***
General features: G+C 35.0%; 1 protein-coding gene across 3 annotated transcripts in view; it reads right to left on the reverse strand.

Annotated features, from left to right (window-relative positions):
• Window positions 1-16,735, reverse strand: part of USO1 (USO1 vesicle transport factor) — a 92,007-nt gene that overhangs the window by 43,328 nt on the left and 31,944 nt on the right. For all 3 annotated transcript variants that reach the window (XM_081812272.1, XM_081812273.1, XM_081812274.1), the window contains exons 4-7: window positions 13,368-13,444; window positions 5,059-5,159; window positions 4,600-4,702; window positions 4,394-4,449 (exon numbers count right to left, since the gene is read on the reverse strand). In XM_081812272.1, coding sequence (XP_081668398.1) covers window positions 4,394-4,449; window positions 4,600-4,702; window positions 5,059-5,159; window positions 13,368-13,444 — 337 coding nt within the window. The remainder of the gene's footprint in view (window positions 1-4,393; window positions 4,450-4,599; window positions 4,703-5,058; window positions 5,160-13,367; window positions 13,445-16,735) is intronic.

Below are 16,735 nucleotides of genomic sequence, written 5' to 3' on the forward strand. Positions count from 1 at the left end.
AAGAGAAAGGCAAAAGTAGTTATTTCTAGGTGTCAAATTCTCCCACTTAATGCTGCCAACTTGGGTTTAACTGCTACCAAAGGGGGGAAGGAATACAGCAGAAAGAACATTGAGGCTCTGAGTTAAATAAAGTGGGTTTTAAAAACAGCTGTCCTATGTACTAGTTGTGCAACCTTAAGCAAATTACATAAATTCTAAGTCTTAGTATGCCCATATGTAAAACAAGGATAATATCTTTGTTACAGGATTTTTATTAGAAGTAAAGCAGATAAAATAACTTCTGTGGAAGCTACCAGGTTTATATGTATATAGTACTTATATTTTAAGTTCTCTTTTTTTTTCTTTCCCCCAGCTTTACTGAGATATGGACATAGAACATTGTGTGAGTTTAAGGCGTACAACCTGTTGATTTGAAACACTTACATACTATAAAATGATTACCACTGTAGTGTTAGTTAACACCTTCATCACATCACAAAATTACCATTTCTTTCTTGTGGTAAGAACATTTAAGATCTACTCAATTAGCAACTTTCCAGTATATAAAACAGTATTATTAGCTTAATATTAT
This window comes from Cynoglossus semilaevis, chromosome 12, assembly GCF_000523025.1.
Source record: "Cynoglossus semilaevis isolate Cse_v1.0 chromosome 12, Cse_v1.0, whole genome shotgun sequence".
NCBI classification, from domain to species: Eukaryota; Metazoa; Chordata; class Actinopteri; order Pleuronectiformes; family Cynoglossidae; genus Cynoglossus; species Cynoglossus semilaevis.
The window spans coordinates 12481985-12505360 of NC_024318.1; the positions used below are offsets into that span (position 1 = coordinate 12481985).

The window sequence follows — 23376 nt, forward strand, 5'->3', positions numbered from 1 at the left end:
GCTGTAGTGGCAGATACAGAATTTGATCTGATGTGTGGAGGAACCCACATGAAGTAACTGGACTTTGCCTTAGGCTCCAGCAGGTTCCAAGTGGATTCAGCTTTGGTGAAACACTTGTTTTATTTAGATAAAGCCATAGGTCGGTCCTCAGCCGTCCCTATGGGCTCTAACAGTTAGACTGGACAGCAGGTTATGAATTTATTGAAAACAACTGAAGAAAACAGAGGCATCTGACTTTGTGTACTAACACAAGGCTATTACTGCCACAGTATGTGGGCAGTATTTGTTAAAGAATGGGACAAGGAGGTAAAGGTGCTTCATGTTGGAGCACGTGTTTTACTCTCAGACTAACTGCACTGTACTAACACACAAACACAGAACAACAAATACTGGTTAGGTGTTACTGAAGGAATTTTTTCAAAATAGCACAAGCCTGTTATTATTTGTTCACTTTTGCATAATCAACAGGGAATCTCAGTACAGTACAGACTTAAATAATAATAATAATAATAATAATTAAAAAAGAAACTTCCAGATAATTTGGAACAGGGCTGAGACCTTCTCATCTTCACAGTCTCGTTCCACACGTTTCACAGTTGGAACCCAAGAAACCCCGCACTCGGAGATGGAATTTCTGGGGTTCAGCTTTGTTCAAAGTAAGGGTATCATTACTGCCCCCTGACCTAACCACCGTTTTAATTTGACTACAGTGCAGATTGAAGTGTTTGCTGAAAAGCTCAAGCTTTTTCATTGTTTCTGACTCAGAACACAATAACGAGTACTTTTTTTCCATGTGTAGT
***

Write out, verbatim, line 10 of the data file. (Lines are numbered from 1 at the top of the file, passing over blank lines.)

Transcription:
The window sequence follows — 23376 nt, forward strand, 5'->3', positions numbered from 1 at the left end: